Final (Lesson-31)

This lesson is about the keyword final. You use the keyword final to make a variable constant so that it can be assigned a value only once. Variables are declared final be using the keyword final while declaring them. For example,

final double  PI=3.1416;
In the above example, the PI is declared final and it can not be changed afterwards in the program.
*It is a convention to name the final variables in camel case.
A final variable may be accessed any number of times in a program but any attempt to change it will cause an error. The following example shows a final variable being created and accessed:
The following code tries to change a final variable and as a result, an exception (error) is thrown:
Methods and classes can also be declared final. 
  • If a method is declared final, it can not be overridden. We will learn about method overriding in an upcoming lesson.
  • If a class is declared final, its subclasses can not be created. We will learn about creating subclasses in an upcoming lesson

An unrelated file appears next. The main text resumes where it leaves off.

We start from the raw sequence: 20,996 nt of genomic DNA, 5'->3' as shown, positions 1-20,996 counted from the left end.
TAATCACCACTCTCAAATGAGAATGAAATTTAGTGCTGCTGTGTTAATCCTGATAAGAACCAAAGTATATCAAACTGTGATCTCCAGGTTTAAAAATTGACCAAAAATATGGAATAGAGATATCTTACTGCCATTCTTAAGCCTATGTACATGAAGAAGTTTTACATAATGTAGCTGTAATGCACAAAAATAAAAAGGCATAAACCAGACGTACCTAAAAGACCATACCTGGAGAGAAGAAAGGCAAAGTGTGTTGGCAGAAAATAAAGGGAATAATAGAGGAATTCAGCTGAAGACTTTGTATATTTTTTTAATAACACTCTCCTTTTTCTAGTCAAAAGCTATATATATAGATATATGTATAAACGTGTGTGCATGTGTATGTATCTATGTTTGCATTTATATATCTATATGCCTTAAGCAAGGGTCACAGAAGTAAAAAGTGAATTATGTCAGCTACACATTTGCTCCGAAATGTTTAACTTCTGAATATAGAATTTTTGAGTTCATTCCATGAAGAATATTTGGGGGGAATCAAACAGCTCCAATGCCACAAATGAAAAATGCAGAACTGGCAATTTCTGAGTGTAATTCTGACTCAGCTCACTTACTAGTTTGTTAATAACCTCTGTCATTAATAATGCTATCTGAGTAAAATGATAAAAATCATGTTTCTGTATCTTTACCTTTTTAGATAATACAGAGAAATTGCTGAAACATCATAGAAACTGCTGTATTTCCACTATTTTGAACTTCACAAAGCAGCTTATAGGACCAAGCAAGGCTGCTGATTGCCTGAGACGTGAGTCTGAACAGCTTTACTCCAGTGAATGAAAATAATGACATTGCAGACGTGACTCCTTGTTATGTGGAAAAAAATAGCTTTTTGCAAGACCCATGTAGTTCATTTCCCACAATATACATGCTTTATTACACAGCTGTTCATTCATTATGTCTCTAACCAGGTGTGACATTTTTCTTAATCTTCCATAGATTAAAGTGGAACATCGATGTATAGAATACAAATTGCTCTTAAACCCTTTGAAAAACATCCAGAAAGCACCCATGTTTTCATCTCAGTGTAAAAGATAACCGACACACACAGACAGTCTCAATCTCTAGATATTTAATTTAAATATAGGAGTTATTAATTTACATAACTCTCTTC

One of the most annoying error in programming is the logical error. A syntax error is easily caught by the IDE as it underlines it and gives a warning but a logical error is much difficult to catch. In this case, the syntax is correct but the programmer makes a logical mistake while coding. One of the mistakes is changing the value of a variable accidentally that was not meant to be changed. Making such variables final will help us decrease the chance of some mistake. If we try to change the value of the final variable, the IDE will point the mistake so that we can easily correct it. It saves the hectic effort of searching for the error yourself.

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